The measurement of blood glucose by finger prick testing is essential for metabolic control and therapeutic adjustment in patients with type 1 diabetes mellitus (T1DM). The different clinical guides recommend a variable frequency of at least four to more than 10 daily glycemia measurements in children and adolescents with T1DM receiving intensive treatment or continuous infusion of insulin. In this regard, the American Diabetes Association recommends monitoring before each meal, before bedtime, before physical exercise, when hypoglycemia is suspected, after treatment of hypoglycemia, and occasionally after meals. It concludes that most patients will require between 6 and 10 daily controls.1 On the other hand, the International Diabetes Federation/International Society for Pediatric and Adolescent Diabetes recommends blood glucose monitoring 4–6 times daily, because the frequency of monitoring is correlated to metabolic control.2

These repeated punctures at the same sites represent chronic aggression to the skin barrier of the hands of these patients. In this regard, different secondary lesions may develop, such as lichenification, bruising, fissures, wounds or infections3,4 that are often painful and affect the quality of life of diabetic patients.5 The glycemia self-monitoring technique includes the following recommendations: hand washing with soap and water, non-reuse of lancets, choosing the minimum sufficient depth of the puncture device, selecting a different finger each time testing is made, and performing puncture on the side of the finger, gently squeezing and massaging until a drop of blood is obtained.6

However, it is very common in diabetes clinics to find that patients do not comply with these recommendations. In effect, diabetic patients often reuse lancets, do not choose the recommended area of the finger for puncture, and tend to over-puncture one of the hands (generally the non-dominant hand), and one or two fingers of that hand. Some studies suggest that this may be due to convenience, fear of pain, previous skin problems, or patient experience in obtaining a drop of blood of sufficient volume.7,8 Of note is the lack of published studies on the cutaneous repercussions of repeated finger pricks. Although some authors recommend the application of pure vaseline to protect the hands of these patients,9 no studies have compared the effectiveness of different emollient products in the prevention and treatment of secondary skin lesions to the hands of patients with T1DM.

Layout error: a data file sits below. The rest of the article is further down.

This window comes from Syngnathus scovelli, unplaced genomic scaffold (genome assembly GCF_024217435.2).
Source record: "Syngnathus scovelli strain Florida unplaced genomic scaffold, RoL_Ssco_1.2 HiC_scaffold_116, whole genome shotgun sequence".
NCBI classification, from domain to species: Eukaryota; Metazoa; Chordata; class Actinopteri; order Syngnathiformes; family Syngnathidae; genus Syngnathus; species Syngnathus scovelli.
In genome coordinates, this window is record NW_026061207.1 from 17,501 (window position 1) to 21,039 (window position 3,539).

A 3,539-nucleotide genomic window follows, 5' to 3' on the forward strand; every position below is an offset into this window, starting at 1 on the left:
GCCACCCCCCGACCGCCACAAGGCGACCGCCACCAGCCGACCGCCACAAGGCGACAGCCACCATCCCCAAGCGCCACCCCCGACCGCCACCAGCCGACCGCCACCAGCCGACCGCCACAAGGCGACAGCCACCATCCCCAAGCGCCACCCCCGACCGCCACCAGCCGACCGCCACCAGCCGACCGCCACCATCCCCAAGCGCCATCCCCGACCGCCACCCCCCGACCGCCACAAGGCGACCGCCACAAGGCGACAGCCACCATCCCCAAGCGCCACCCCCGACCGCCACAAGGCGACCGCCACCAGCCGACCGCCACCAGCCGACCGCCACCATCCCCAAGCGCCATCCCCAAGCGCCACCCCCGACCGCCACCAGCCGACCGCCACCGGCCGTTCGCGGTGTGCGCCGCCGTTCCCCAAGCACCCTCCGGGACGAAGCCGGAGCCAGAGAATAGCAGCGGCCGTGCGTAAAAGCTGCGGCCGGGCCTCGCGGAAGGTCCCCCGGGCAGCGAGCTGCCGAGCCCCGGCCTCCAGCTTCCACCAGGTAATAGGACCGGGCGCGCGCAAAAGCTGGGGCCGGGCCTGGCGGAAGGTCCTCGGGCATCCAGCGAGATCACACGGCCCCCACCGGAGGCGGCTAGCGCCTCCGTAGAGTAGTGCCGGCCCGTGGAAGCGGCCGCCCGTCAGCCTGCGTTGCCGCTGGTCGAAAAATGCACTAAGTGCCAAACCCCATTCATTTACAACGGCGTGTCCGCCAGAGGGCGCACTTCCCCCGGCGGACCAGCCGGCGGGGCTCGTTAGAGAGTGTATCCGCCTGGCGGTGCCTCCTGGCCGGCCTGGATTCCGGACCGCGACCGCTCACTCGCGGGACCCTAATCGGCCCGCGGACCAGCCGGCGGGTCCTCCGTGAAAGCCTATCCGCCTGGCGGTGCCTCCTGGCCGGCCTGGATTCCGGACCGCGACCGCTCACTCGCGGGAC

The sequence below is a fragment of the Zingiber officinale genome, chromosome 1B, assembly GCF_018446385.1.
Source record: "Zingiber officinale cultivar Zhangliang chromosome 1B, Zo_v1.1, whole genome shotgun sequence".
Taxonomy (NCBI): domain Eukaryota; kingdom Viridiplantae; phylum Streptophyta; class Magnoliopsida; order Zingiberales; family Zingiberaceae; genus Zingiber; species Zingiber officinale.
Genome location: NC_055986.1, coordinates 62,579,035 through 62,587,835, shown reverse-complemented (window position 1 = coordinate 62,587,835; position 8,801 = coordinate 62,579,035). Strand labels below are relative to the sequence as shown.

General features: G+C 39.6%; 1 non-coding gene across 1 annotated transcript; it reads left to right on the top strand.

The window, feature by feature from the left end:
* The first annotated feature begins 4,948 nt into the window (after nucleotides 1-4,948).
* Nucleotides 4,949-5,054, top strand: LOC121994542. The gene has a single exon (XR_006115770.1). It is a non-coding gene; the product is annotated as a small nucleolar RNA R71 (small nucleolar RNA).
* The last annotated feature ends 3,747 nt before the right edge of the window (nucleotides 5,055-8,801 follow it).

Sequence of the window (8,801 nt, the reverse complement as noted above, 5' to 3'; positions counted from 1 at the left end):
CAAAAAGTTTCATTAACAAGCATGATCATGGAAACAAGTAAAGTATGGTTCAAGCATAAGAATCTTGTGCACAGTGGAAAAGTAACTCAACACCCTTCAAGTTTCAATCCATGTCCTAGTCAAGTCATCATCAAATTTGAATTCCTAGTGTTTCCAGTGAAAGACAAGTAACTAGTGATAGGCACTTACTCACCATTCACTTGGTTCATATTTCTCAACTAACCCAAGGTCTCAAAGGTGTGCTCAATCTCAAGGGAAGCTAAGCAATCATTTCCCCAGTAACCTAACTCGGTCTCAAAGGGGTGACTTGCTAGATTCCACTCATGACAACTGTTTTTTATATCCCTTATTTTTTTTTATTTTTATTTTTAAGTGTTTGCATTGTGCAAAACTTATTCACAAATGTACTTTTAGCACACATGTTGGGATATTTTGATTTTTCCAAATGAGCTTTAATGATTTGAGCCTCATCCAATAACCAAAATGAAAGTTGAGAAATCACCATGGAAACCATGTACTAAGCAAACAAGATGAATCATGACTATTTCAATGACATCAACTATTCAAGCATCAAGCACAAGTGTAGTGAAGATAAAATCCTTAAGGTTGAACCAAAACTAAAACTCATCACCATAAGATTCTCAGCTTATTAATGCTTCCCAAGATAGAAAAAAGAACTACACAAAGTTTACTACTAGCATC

Rosehip seed oil (RHO) is a vegetable oil containing elements mainly beneficial to the healing process. This oil is extracted from the seeds of a wild bush of the rose family (Rosa moschata or Rosa rubiginosa), and is rich in essential fatty acids, particularly linoleic acid (41%) and linolenic acid (39%). Moreover, it also contains 16% oleic acid, vitamin C and retinoic acid. Some case series and small exploratory studies have evaluated the efficacy and safety of RHO in the prevention and treatment of various clinical conditions such as radiotherapy-induced epithelitis, hidradenitis, venous ulcers, postoperative hypertrophic or torpidly evolving scars, and scars secondary to traffic accidents or cryosurgery or electrosurgery, with positive results.10–13

The present study was carried out to evaluate the safety and efficacy of an RHO extract (Repavar®) in the prevention and treatment of skin lesions to the hands of patients with T1DM secondary to finger prick tests for glycemic control. To this end, a randomized, prospective, controlled, open-label interventional study was designed in patients with T1DM and intensive glycemic control with capillary punctures.

Patients and methodsType of study

A randomized, controlled experimental study was carried out.

Randomization and blinding

Simple computer-based randomization of the patients was performed. Following randomization to an intervention group, each hand of the patient was considered a subject of study for the purposes of statistical analysis. This was an open-label study (product application being known to the subjects and field staff) with blinded evaluators (dermatologists).

Study population

The study involved patients between 6 and 17 years of age and diagnosed with T1DM attending a 12 day summer camp in August 2017.

Inclusion criteria

We recruited patients of between 6 and 17 years of age, diagnosed with T1DM, who underwent finger prick tests for capillary blood glucose measurement ≥7 times daily before entry to the study. Their legal representatives signed the corresponding informed consent document.

Exclusion criteria

Patients who either did not wish to participate or for whom informed consent from the legal representatives was not obtained were excluded, along with patients with a known allergy to the study product.

Study timelines

The investigators screened and randomized the patients before summer camp and collected clinical data, information from surveys and photographic images of the hands of the patients on the first day and last day of their stay at a summer camp, which lasted 12 days. Three blinded dermatologists subsequently assessed the photographic images.

Study protocol